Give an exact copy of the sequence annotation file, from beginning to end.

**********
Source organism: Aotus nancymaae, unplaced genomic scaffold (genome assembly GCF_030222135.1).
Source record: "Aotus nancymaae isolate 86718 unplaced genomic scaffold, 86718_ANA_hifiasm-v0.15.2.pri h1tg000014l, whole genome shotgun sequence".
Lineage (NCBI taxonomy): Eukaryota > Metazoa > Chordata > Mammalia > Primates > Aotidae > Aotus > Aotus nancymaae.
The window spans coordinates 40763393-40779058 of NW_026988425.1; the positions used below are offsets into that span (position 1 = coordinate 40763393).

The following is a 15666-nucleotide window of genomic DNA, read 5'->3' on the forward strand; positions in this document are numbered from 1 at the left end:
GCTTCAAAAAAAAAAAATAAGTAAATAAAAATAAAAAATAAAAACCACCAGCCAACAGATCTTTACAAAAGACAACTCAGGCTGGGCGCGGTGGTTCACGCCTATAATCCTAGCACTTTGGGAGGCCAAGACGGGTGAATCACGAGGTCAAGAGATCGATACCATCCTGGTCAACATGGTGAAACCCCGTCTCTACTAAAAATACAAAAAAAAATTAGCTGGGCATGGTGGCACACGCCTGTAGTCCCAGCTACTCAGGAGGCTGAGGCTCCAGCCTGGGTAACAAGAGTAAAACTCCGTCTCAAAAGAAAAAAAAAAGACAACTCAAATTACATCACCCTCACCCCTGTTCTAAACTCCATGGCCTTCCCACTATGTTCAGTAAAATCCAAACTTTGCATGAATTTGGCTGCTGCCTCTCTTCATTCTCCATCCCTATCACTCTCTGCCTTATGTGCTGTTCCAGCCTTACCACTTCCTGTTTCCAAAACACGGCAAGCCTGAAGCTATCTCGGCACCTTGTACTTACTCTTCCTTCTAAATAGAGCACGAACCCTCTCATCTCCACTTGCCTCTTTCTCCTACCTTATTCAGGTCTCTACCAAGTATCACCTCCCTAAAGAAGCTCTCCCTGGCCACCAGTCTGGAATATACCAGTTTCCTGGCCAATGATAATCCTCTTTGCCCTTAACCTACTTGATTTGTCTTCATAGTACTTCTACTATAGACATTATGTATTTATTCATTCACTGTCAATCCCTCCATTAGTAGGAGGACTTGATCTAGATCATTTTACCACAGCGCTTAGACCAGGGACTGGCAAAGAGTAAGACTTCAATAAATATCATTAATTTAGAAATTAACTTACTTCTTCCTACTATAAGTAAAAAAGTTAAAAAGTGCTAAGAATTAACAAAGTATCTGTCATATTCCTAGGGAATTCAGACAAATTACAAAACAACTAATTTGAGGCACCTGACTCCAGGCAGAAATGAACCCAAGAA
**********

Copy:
Source organism: Aotus nancymaae, unplaced genomic scaffold (genome assembly GCF_030222135.1).
Source record: "Aotus nancymaae isolate 86718 unplaced genomic scaffold, 86718_ANA_hifiasm-v0.15.2.pri h1tg000014l, whole genome shotgun sequence".
Lineage (NCBI taxonomy): Eukaryota > Metazoa > Chordata > Mammalia > Primates > Aotidae > Aotus > Aotus nancymaae.
The window spans coordinates 40763393-40779058 of NW_026988425.1; the positions used below are offsets into that span (position 1 = coordinate 40763393).

The following is a 15666-nucleotide window of genomic DNA, read 5'->3' on the forward strand; positions in this document are numbered from 1 at the left end:
GCTTCAAAAAAAAAAAATAAGTAAATAAAAATAAAAAATAAAAACCACCAGCCAACAGATCTTTACAAAAGACAACTCAGGCTGGGCGCGGTGGTTCACGCCTATAATCCTAGCACTTTGGGAGGCCAAGACGGGTGAATCACGAGGTCAAGAGATCGATACCATCCTGGTCAACATGGTGAAACCCCGTCTCTACTAAAAATACAAAAAAAAATTAGCTGGGCATGGTGGCACACGCCTGTAGTCCCAGCTACTCAGGAGGCTGAGGCTCCAGCCTGGGTAACAAGAGTAAAACTCCGTCTCAAAAGAAAAAAAAAAGACAACTCAAATTACATCACCCTCACCCCTGTTCTAAACTCCATGGCCTTCCCACTATGTTCAGTAAAATCCAAACTTTGCATGAATTTGGCTGCTGCCTCTCTTCATTCTCCATCCCTATCACTCTCTGCCTTATGTGCTGTTCCAGCCTTACCACTTCCTGTTTCCAAAACACGGCAAGCCTGAAGCTATCTCGGCACCTTGTACTTACTCTTCCTTCTAAATAGAGCACGAACCCTCTCATCTCCACTTGCCTCTTTCTCCTACCTTATTCAGGTCTCTACCAAGTATCACCTCCCTAAAGAAGCTCTCCCTGGCCACCAGTCTGGAATATACCAGTTTCCTGGCCAATGATAATCCTCTTTGCCCTTAACCTACTTGATTTGTCTTCATAGTACTTCTACTATAGACATTATGTATTTATTCATTCACTGTCAATCCCTCCATTAGTAGGAGGACTTGATCTAGATCATTTTACCACAGCGCTTAGACCAGGGACTGGCAAAGAGTAAGACTTCAATAAATATCATTAATTTAGAAATTAACTTACTTCTTCCTACTATAAGTAAAAAAGTTAAAAAGTGCTAAGAATTAACAAAGTATCTGTCATATTCCTAGGGAATTCAGACAAATTACAAAACAACTAATTTGAGGCACCTGACTCCAGGCAGAAATGAACCCAAGAA